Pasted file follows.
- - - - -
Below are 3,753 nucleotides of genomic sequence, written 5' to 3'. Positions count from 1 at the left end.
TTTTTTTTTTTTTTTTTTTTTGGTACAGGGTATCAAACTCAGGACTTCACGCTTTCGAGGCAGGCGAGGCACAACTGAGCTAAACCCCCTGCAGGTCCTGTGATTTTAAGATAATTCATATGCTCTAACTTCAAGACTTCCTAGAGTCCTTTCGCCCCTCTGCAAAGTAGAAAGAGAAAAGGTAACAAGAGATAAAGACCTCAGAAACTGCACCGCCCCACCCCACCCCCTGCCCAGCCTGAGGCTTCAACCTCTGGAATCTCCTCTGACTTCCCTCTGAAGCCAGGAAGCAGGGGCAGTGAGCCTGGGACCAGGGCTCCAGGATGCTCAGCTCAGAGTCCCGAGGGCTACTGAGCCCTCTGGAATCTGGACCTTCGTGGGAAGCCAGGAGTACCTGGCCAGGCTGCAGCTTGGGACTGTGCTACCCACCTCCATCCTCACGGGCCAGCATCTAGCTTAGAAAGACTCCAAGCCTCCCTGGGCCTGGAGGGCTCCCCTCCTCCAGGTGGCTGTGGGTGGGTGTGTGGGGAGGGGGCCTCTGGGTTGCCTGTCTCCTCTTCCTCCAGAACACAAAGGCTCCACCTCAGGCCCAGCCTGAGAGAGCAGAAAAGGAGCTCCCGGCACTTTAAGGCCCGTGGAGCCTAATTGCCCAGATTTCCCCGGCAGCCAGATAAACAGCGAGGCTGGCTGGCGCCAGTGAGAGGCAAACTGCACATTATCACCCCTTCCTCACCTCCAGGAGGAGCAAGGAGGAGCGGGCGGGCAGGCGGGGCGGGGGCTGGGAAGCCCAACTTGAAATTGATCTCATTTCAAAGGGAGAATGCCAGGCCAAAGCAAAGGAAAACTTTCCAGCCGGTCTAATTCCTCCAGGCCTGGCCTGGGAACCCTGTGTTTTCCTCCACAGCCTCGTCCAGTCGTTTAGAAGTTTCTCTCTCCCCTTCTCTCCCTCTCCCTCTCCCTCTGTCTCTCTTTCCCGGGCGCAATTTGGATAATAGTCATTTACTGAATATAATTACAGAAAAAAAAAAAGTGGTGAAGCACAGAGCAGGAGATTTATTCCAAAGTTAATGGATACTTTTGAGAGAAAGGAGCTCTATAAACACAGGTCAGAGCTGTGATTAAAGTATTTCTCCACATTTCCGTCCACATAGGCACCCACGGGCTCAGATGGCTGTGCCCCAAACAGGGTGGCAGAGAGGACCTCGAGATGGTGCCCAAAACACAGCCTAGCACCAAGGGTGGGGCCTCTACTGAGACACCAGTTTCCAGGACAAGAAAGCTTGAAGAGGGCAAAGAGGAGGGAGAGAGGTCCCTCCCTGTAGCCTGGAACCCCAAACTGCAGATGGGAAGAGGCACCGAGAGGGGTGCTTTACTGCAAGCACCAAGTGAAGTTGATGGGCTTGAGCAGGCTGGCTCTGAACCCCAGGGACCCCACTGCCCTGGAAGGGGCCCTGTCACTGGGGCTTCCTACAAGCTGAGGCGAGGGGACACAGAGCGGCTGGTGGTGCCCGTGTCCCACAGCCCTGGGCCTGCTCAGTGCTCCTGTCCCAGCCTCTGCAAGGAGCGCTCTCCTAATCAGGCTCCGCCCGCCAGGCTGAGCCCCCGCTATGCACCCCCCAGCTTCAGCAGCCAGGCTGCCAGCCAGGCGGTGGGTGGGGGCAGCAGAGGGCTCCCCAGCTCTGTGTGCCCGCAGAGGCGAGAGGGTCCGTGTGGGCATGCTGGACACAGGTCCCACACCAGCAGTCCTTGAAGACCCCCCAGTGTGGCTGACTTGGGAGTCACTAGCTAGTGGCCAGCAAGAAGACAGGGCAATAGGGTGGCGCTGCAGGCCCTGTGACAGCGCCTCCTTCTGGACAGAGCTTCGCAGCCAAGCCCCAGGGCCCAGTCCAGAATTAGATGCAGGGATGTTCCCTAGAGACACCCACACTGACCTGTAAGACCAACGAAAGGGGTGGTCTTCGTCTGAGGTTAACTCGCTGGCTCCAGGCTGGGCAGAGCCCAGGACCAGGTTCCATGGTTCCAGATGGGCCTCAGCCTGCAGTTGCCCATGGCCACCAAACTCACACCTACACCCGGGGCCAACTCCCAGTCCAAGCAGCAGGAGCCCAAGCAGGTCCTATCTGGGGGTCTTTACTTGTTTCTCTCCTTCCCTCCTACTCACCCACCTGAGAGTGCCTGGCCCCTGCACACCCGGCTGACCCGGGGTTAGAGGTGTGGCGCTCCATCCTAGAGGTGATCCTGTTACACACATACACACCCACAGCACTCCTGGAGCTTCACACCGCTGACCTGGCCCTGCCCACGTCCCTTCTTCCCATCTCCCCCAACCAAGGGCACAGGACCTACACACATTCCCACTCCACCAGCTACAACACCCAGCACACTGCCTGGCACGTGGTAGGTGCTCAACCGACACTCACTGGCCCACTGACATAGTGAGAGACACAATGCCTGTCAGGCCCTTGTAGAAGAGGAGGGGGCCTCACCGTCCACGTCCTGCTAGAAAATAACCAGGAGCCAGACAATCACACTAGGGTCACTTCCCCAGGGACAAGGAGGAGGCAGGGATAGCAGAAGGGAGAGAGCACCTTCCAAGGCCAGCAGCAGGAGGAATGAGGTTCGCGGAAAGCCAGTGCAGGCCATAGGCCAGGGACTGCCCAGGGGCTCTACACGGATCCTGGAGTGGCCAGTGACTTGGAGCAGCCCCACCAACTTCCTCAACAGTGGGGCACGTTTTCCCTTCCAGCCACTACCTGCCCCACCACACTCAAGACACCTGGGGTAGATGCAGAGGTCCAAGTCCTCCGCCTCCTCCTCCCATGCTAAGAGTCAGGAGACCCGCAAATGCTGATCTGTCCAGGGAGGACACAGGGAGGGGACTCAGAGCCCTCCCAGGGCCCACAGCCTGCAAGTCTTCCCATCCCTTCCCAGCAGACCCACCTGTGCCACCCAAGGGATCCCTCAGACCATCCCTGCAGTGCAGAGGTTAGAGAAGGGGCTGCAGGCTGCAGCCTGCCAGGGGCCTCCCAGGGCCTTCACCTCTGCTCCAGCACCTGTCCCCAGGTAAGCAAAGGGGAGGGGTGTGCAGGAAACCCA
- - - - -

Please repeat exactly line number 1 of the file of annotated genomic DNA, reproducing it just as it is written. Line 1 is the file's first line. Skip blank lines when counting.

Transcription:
Below are 3,753 nucleotides of genomic sequence, written 5' to 3'. Positions count from 1 at the left end.